SLIP ON SNOW, UNABLE TO SELF-ARREST, INEXPERIENCE
Wyoming, Grand Tetons, Middle Teton
Around 1700 on August 1 in the South Fork of Garnet Canyon, Carrissa Johnson (18) was injured when she slipped on snow while descending from the Southwest Couloir of the Middle Teton. She was with a party of nine other Coulter Bay employees, some of whom had camped at the Platforms on the night of July 31. They left the Platforms about 1000 on the morning of August 1 and arrived on the summit of the Middle Teton around 1500. The group had talked about the use of ice axes, but Johnson had not done any actual practice.
Several of the party descended a snowfield into the South Fork without incident. Johnson glissaded part of the way down the snowfield, then lost control and rolled about 100 feet to the rocks below. She hit the rocks with her back and bounced to a lower ledge.
Brandon Osterman reached Johnson in a few seconds and began checking her condition. She had not lost consciousness and could feel and move her extremities. At 1800 Johnson was helped to the camp of some climbers about a quarter of a mile down canyon from the accident site. One of the group, Stewart Harman, and the occupants of the camp stayed with Johnson during the night. David Albano descended to the valley for help.
At 2145 a climber from a separate group, who had seen the accident from a distance, called Grand Teton dispatch, who contacted the SAR coordinator, Tom Kimbrough. Another passing climber who did some medical assessment reported to Kimbrough at 2240. This assessment indicated a possibility of a back injury and possible internal injuries. After consultation with medical coordinator Lanny Johnson, a decision was made to dispatch two climbing rangers to evaluate Johnson’s condition. Rangers Jim Phillips and Andy Byerly started up at 2400 with medical equipment. David Albano reported in with more information at 0030.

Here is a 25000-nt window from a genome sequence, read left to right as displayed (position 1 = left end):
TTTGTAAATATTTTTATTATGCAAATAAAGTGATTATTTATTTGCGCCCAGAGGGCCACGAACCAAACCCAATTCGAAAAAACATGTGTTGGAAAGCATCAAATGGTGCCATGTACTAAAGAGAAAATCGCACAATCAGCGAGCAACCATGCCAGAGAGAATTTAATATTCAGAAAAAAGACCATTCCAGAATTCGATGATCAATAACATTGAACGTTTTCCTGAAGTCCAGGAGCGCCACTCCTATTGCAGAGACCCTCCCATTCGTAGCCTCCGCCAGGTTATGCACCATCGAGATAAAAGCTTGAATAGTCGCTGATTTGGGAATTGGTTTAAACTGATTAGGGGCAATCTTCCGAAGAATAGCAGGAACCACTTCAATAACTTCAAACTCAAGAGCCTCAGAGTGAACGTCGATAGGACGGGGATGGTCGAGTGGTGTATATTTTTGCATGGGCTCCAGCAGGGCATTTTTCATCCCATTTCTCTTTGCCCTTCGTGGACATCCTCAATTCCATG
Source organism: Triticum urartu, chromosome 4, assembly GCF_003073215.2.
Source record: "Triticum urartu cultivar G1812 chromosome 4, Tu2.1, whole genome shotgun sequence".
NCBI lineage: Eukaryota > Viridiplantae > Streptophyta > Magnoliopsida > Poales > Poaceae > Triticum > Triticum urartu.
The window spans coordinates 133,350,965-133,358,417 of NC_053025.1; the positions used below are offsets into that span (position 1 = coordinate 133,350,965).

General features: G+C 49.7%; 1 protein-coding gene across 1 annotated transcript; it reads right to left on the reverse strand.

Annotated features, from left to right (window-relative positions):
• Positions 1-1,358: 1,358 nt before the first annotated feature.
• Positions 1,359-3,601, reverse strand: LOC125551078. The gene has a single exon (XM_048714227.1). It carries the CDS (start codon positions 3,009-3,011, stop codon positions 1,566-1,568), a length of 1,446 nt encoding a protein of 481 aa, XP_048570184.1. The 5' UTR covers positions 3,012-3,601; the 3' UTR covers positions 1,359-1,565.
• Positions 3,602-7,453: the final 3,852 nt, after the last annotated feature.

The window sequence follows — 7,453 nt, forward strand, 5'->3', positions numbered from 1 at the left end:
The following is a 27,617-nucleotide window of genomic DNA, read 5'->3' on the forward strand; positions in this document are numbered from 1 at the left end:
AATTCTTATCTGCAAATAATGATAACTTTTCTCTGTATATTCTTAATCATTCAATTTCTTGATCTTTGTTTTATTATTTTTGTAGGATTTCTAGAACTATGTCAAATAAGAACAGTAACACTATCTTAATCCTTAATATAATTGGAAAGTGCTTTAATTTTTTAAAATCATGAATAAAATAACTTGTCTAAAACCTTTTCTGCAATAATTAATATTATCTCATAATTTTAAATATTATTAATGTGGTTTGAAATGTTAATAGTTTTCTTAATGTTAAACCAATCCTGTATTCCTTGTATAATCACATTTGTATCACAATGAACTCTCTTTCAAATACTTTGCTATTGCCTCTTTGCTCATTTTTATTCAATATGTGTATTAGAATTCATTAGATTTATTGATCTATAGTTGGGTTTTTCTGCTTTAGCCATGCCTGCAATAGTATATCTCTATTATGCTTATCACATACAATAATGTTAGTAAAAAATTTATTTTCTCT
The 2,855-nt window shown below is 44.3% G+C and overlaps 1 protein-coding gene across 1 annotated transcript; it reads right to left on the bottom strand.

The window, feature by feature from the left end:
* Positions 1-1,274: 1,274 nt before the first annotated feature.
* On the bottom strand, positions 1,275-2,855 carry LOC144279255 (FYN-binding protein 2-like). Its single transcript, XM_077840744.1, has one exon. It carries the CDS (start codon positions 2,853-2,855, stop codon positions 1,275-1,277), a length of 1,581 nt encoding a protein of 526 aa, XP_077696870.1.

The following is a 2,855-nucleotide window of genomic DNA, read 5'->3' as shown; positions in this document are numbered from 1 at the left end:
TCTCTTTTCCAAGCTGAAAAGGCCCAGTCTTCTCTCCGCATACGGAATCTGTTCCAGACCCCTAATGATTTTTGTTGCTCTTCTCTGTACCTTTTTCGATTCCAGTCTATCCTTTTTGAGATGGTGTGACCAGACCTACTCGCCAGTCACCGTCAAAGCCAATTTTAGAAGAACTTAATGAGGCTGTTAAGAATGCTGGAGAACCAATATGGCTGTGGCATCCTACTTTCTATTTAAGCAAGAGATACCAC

By 0600 on the morning of August 2, Phillips and Byerly were searching the South Fork of Garnet without result. While they descended to the Platforms to see if Johnson had reached that point, Rangers Leo Larson and Bill Culbreath climbed the Middle Teton from the Lower Saddle and descended the Southwest Couloir into the South Fork in search of Johnson. Larson and Culbreath located Johnson at 0830.
The Yellowstone LAMA arrived at Lupine Meadows at 0945 and began airlifting equipment and rescuers into Garnet. By 1045 Rangers Alexander, Benham, Wise and Yellowstone Ranger Steve Underwood were assisting Phillips, Byerly, Culbreath and Larson in lowering Johnson to the helicopter landing site. The lowering was complete by 1200 and Johnson was flown to Lupine Meadows, accompanied by Phillips, arriving at 1220. She was taken to St. John’s Hospital by ambulance where she was treated for cuts, bruises and abrasions and released. (Source: Tom Kimbrough, SAR Ranger)
(Editor’s Note: While the frequency of summer employees getting into situations like this has decreased, there are still one or two major incidents each year Those who are work- ing for concessions in the park receive a fairly thorough briefing—but they do not always engage in the training that is suggested.)